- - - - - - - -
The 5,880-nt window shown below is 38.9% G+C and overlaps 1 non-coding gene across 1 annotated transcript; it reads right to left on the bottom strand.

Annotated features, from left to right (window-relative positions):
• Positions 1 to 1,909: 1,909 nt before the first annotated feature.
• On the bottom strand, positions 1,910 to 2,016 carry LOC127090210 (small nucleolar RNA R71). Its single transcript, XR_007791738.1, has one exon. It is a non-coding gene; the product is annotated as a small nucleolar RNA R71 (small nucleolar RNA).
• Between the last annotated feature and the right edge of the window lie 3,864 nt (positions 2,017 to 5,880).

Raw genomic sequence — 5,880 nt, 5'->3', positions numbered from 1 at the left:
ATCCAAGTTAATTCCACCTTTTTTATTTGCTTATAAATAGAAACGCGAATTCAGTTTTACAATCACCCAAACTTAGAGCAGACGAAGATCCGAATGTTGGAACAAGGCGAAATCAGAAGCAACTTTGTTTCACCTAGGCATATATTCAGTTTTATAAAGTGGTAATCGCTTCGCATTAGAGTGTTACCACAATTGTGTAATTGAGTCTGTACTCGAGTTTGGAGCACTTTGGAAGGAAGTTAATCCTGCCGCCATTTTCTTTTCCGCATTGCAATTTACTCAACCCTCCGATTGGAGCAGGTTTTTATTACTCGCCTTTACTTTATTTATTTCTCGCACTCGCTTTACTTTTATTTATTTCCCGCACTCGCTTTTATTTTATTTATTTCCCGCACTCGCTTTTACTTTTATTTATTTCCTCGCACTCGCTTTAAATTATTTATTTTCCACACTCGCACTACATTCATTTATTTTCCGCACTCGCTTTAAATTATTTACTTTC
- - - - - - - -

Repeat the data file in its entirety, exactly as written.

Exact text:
The 5,880-nt window shown below is 38.9% G+C and overlaps 1 non-coding gene across 1 annotated transcript; it reads right to left on the bottom strand.

Annotated features, from left to right (window-relative positions):
• Positions 1 to 1,909: 1,909 nt before the first annotated feature.
• On the bottom strand, positions 1,910 to 2,016 carry LOC127090210 (small nucleolar RNA R71). Its single transcript, XR_007791738.1, has one exon. It is a non-coding gene; the product is annotated as a small nucleolar RNA R71 (small nucleolar RNA).
• Between the last annotated feature and the right edge of the window lie 3,864 nt (positions 2,017 to 5,880).

Raw genomic sequence — 5,880 nt, 5'->3', positions numbered from 1 at the left:
ATCCAAGTTAATTCCACCTTTTTTATTTGCTTATAAATAGAAACGCGAATTCAGTTTTACAATCACCCAAACTTAGAGCAGACGAAGATCCGAATGTTGGAACAAGGCGAAATCAGAAGCAACTTTGTTTCACCTAGGCATATATTCAGTTTTATAAAGTGGTAATCGCTTCGCATTAGAGTGTTACCACAATTGTGTAATTGAGTCTGTACTCGAGTTTGGAGCACTTTGGAAGGAAGTTAATCCTGCCGCCATTTTCTTTTCCGCATTGCAATTTACTCAACCCTCCGATTGGAGCAGGTTTTTATTACTCGCCTTTACTTTATTTATTTCTCGCACTCGCTTTACTTTTATTTATTTCCCGCACTCGCTTTTATTTTATTTATTTCCCGCACTCGCTTTTACTTTTATTTATTTCCTCGCACTCGCTTTAAATTATTTATTTTCCACACTCGCACTACATTCATTTATTTTCCGCACTCGCTTTAAATTATTTACTTTC